A care coordination notebook provides a useful tool for patients, their caregivers, and providers.
- Care coordinators and providers place information in the notebooks about how patients can improve self-care and learn more about the disease and symptoms.
- The notebook uses the Siebens Domain Management Model’s four domains for improving patient care.
- The notebook is presented in plain language, with a simple organizing structure.
A care management program gives patients a notebook with simple sections and easily accessible information about the patient’s health. It is an efficient way to help patients improve their care management.
The Care Coordination for Health Promotion and Activities in Parkinson’s Disease (CHAPS) intervention uses the Siebens Domain Management Model’s four domains for improving patient care, including medical/surgical issues, mental status/emotions/coping, physical function, and living environment.
The notebook incorporates those domains and framework, but it uses simple language — not technical language, says Hilary Siebens, MD, principal with Siebens Patient Care Communication in Seal Beach, CA.
Health literacy experts helped craft the notebook’s language. It is a three-ring binder in which patients and healthcare professionals can insert and remove information.
“The notebook has been researched in other projects, including for women with breast cancer, and this is the first project for which it is issued in Parkinson’s disease,” Siebens says. “The notebook has the same four buckets in plain English with a simple organizing structure. The feedback we got from nurses was this framework was user-friendly, patient-centered, and organized. That’s what care managers need.”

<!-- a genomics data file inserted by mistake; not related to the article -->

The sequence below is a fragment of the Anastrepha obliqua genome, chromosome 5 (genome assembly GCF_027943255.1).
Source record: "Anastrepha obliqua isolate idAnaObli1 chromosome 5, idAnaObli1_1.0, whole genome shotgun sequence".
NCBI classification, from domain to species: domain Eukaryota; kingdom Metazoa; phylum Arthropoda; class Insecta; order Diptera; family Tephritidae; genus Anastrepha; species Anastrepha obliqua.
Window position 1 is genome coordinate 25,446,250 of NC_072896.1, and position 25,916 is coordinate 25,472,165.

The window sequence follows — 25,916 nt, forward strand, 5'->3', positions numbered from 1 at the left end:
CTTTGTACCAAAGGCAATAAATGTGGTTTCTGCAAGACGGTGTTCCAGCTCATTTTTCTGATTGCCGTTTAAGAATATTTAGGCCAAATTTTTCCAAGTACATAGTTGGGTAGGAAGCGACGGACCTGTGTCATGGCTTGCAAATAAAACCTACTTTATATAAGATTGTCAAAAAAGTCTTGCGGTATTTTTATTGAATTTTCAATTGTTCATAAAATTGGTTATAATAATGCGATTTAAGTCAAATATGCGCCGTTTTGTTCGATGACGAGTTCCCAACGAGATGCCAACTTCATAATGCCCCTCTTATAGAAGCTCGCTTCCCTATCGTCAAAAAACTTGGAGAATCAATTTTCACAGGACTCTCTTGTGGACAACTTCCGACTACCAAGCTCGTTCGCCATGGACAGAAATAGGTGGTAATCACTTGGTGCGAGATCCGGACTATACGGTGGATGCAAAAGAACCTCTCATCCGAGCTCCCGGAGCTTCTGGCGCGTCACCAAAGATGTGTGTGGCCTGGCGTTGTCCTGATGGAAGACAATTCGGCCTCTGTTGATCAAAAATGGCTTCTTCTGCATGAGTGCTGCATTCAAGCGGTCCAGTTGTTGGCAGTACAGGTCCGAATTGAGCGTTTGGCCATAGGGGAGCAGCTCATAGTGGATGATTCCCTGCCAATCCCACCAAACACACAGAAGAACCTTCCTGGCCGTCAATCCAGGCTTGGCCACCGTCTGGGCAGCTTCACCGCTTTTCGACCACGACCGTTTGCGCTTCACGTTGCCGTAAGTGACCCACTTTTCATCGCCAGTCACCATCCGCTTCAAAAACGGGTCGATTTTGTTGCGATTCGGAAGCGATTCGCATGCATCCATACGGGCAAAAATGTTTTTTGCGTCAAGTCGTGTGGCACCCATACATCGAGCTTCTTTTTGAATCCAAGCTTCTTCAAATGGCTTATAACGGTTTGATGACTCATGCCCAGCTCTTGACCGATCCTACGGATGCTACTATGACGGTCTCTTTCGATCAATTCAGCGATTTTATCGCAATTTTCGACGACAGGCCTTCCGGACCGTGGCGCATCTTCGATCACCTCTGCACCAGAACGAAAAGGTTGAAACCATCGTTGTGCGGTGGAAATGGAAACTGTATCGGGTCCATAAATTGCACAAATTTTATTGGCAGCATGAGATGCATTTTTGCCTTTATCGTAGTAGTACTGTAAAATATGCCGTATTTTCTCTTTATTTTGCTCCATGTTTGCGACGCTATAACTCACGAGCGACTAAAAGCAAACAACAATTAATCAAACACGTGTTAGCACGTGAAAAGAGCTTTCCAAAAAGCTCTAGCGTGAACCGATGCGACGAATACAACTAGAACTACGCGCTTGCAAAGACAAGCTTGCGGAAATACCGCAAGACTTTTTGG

For example, the notebook’s sections include:
- Section 1 (The Body): Health issues;
- Section 2 (The Mind): Taking care of your mind and feelings;
- Section 3 (Activities): What you do;
- Section 4 (Surroundings): Where you live and work.1
Each section is divided into subcategories within that domain. For example, these are the subcategories under Surroundings:
- Family and friends;
- Money concerns;
- Community resources.1
Additional sections in the notebook are for important information, including phone numbers, business cards, lists of visits, and a section for the doctor.
Researchers studying CHAPS found participants said the notebook was helpful, informative, and useful as a tool for organizing information. They also reported liking the education sheets, medication list, section organization, and the doctor visit sheet the most. Of the one out of five participants who deferred review of the notebook, their primary reason was they did not have time for it.1
The notebook includes a plastic business card holder for patients to collect the cards they receive from their healthcare providers. “It’s so helpful,” Siebens says. “I used the notebook when I took care of my mother, who had dementia. It was valuable to me to have all the essential information in one place.”
Care managers can help patients personalize the notebook by including educational sheets based on what the patient wants to address. The program created educational sheets for each of 31 potential problems that are common to people with Parkinson’s disease.
The CHAPS program, with the notebook tool, provides a standardized approach to patient care. It could be applicable to patients with different diseases and conditions. “Self-care tools like the notebook really help care managers educate and help patients and their families,” Siebens says.
The notebook of the patient’s medical and other issues also is helpful to healthcare providers, especially in the emergency department (ED).
“A lot of people are using electronic systems, having health information on their phone and portals to electronic health records, which is all great,” Siebens says. “Some people like having a notebook to grab off the shelf and to take with them, quickly, to the ED.”
- Connor KI, Siebens HC, Mittman BS, et al. Stakeholder perceptions of components of a Parkinson disease care management intervention, care coordination for health promotion and activities in Parkinson’s disease (CHAPS). BMC Neurol 2020;20:437.